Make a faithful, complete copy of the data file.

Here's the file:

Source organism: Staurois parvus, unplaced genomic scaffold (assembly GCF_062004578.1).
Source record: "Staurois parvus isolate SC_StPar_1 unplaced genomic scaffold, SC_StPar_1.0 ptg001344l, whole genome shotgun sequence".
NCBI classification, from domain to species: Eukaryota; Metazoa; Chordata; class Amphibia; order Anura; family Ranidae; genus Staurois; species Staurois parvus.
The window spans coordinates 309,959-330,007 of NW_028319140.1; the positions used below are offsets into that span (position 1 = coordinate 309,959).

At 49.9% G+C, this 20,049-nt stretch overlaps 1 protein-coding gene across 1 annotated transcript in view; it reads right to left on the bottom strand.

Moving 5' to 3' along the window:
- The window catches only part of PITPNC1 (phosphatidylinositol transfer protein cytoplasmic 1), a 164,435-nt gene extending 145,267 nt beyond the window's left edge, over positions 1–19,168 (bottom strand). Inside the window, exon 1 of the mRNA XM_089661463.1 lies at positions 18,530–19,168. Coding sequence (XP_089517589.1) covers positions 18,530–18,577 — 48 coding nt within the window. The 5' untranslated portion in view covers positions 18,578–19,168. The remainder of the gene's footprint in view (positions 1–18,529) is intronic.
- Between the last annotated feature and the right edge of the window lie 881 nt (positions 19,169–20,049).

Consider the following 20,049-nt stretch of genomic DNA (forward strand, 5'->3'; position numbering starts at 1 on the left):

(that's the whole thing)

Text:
Source organism: Staurois parvus, unplaced genomic scaffold (assembly GCF_062004578.1).
Source record: "Staurois parvus isolate SC_StPar_1 unplaced genomic scaffold, SC_StPar_1.0 ptg001344l, whole genome shotgun sequence".
NCBI classification, from domain to species: Eukaryota; Metazoa; Chordata; class Amphibia; order Anura; family Ranidae; genus Staurois; species Staurois parvus.
The window spans coordinates 309,959-330,007 of NW_028319140.1; the positions used below are offsets into that span (position 1 = coordinate 309,959).

At 49.9% G+C, this 20,049-nt stretch overlaps 1 protein-coding gene across 1 annotated transcript in view; it reads right to left on the bottom strand.

Moving 5' to 3' along the window:
- The window catches only part of PITPNC1 (phosphatidylinositol transfer protein cytoplasmic 1), a 164,435-nt gene extending 145,267 nt beyond the window's left edge, over positions 1–19,168 (bottom strand). Inside the window, exon 1 of the mRNA XM_089661463.1 lies at positions 18,530–19,168. Coding sequence (XP_089517589.1) covers positions 18,530–18,577 — 48 coding nt within the window. The 5' untranslated portion in view covers positions 18,578–19,168. The remainder of the gene's footprint in view (positions 1–18,529) is intronic.
- Between the last annotated feature and the right edge of the window lie 881 nt (positions 19,169–20,049).

Consider the following 20,049-nt stretch of genomic DNA (forward strand, 5'->3'; position numbering starts at 1 on the left):